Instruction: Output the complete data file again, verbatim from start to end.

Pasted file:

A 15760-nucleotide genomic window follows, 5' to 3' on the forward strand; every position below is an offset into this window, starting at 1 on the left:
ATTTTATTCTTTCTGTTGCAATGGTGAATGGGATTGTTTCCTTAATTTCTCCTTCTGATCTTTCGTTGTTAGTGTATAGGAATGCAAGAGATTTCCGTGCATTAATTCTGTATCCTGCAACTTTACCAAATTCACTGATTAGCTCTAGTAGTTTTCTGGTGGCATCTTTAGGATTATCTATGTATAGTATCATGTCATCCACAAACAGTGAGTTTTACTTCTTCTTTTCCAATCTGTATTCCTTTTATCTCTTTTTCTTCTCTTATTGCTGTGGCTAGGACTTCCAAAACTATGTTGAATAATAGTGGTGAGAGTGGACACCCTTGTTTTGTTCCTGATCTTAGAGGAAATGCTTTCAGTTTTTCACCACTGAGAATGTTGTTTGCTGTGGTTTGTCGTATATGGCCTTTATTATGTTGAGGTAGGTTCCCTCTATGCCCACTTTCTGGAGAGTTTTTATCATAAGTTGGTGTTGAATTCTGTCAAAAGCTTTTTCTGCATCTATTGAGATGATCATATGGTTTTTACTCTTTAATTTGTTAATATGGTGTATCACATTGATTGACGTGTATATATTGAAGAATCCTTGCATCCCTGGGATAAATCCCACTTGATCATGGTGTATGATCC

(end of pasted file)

A 15760-nucleotide genomic window follows, 5' to 3' on the forward strand; every position below is an offset into this window, starting at 1 on the left:
ATTTTATTCTTTCTGTTGCAATGGTGAATGGGATTGTTTCCTTAATTTCTCCTTCTGATCTTTCGTTGTTAGTGTATAGGAATGCAAGAGATTTCCGTGCATTAATTCTGTATCCTGCAACTTTACCAAATTCACTGATTAGCTCTAGTAGTTTTCTGGTGGCATCTTTAGGATTATCTATGTATAGTATCATGTCATCCACAAACAGTGAGTTTTACTTCTTCTTTTCCAATCTGTATTCCTTTTATCTCTTTTTCTTCTCTTATTGCTGTGGCTAGGACTTCCAAAACTATGTTGAATAATAGTGGTGAGAGTGGACACCCTTGTTTTGTTCCTGATCTTAGAGGAAATGCTTTCAGTTTTTCACCACTGAGAATGTTGTTTGCTGTGGTTTGTCGTATATGGCCTTTATTATGTTGAGGTAGGTTCCCTCTATGCCCACTTTCTGGAGAGTTTTTATCATAAGTTGGTGTTGAATTCTGTCAAAAGCTTTTTCTGCATCTATTGAGATGATCATATGGTTTTTACTCTTTAATTTGTTAATATGGTGTATCACATTGATTGACGTGTATATATTGAAGAATCCTTGCATCCCTGGGATAAATCCCACTTGATCATGGTGTATGATCC